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Milbank: There's no such thing as a Trump Democrat
WASHINGTON — Do you believe in mermaids, unicorns and fairies?
If so, you may have taken interest in a new mythical creature that appeared during the 2016 election: the Trump Democrat.
It has become an article of faith that an unusually large number of people who voted for Barack Obama in 2008 or 2012 switched sides and voted for Donald Trump over Hillary Clinton. It follows that Democrats, to win in the future, need to get these lost partisans to come home.
But new data, and an analysis by AFL-CIO political director Michael Podhorzer that he shared with me, puts all this into question. The number of Obama-to-Trump voters turns out to be smaller than thought. And those Obama voters who did switch to Trump were largely Republican voters to start with. The aberration wasn't their votes for Trump but their votes for Obama.
It follows for Democrats that most of these Obama-Trump voters aren't going to be persuaded to vote Democratic in future; the party would do better to go after disaffected Democrats who didn't vote in 2016 or who voted for third parties.
In the aftermath of Trump's surprise win, the commentary quickly focused on the "Obama-Trump voter." Nate Cohn of the New York Times said, "Democrats have to grapple with the importance of the Obama-Trump voter." NBC's Chuck Todd said "one of the big surprises of this election was the emergence of the Obama-Trump voter." Priorities USA, the super-PAC that backed Clinton, concluded that Democrats must win back Obama-Trump voters.
House Speaker Paul Ryan, R-Wis., asserted that Trump is "expanding the Republican tent. We used to call them Reagan Democrats. Now they're Trump Democrats." Donald Trump Jr. embraced the "Trump Democrats" claim at a rally. And many Democrats have bought into this thinking. Not long ago, according to McClatchy News, the Democratic political firm Global Strategy Group concluded that Obama-Trump voters "effectively accounted for more than two-thirds of the reason Clinton lost."
There was some justification for thinking this. Data from the American National Election Study survey found that about 13.4 percent of Trump voters had backed Obama in 2012. A University of Virginia poll found that 20 percent of Trump voters had supported Obama at least once.
But such polls have a flaw: People tend to forget how they voted in previous elections, with more recalling they voted for the winner than actually did. A poll released in June by the Democracy Fund Voter Study Group, a nonpartisan collaboration of analysts and scholars, avoided this problem because it reinterviewed the same respondents queried in 2012; they were asked who they voted for in real time.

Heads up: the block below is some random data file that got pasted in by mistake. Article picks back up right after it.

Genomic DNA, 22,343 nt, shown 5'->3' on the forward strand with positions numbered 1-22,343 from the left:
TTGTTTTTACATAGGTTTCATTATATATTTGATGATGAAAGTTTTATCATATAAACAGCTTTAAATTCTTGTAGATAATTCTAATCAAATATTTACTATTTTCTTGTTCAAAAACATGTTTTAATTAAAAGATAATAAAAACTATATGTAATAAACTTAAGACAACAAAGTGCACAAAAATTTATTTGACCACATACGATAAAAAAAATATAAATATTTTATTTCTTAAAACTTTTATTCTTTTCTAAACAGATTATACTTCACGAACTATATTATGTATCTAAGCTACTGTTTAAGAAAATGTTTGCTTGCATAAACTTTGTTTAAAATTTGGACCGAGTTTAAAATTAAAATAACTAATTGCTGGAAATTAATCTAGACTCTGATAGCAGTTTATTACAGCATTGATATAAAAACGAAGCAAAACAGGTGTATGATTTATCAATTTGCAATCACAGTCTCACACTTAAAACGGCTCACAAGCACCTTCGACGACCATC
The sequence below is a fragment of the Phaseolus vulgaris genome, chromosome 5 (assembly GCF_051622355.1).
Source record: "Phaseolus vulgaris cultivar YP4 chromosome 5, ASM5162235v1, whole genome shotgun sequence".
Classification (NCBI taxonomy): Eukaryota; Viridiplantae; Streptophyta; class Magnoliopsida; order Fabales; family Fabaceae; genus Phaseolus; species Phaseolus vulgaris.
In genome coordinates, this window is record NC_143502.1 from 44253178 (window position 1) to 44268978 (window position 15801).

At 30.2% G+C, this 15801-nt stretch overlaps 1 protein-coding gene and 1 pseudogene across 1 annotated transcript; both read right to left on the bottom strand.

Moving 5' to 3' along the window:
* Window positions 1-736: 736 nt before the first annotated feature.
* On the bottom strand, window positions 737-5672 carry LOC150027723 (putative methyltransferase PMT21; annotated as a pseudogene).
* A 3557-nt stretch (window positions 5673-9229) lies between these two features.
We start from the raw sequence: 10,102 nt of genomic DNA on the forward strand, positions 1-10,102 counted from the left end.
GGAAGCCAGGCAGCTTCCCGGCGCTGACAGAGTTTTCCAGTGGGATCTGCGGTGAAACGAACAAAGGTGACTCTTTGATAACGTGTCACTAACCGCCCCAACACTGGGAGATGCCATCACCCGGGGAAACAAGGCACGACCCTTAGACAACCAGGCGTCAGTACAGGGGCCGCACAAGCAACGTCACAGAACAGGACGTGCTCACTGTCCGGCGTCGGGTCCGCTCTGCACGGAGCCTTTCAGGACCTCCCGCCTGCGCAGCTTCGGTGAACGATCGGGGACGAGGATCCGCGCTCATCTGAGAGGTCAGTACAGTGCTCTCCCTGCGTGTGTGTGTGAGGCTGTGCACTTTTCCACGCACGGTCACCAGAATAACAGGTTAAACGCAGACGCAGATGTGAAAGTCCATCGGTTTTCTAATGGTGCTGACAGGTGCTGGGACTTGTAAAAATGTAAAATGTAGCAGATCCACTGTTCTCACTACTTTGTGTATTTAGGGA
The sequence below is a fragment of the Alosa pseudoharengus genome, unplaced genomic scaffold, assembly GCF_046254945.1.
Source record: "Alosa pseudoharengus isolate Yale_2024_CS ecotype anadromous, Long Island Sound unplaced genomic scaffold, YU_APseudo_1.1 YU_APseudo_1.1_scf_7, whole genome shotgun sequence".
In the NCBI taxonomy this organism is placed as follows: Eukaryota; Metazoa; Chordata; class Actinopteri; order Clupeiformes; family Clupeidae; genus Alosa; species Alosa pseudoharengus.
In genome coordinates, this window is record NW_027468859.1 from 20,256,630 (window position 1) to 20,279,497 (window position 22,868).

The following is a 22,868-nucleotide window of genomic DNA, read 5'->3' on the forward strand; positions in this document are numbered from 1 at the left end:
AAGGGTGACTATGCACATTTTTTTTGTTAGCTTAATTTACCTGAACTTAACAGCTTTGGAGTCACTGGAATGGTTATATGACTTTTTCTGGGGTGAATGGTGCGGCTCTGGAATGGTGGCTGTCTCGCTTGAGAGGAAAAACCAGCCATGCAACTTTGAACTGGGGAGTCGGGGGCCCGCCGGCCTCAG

Democracy Fund found a fairly ordinary crossover vote in 2016: 9.2 percent of Obama voters supported Trump and 5.4 percent of Mitt Romney voters supported Clinton. That was a "typical" and unsurprising degree of partisan loyalty. "The 2016 election did not create more instability, in the aggregate, than others," it reported.
And those Obama voters who did cross to Trump look a lot like Republicans. The AFL-CIO's Podhorzer analyzed raw data from the Cooperative Congressional Election Study, out in the spring, and found that Obama-Trump voters voted for Republican congressional candidates by a 31-point margin, Republican Senate candidates by a 15-point margin and Republican gubernatorial candidates by a 27-point margin. Their views on immigration and Obamacare also put them solidly in the GOP camp.
"Democratic analysts who are looking to solve the party's problem by appealing to this small group of Obama-Trump voters are pointing themselves to a group that by and large is a Republican group now," Podhorzer told me. "The bulk of Obama-Trump voters are not fed-up Democratic voters; they are Republican voters who chose Obama in 2012. As such, few are available in 2018 or 2020." Democrats should instead appeal broadly to working-class voters, he said.
In 2008, a larger-than-usual number of Republican voters went with Obama during an extraordinary time, when the economy was in free fall and an incumbent Republican president was deeply unpopular. ANES polling found that 17 percent of Obama voters in 2008 had been for George W. Bush in 2004, compared to the 13 percent of Trump voters, the same survey found, who supported Obama at least once. These people aren't Obama-Trump voters as much as they were Bush-Obama voters.
This is important, because it means Democrats don't have to contort themselves to appeal to the mythical Trump Democrats by toughening their position on immigration, or weakening their support for universal health care, or embracing small government and low taxes. What Democrats have to do is be Democrats.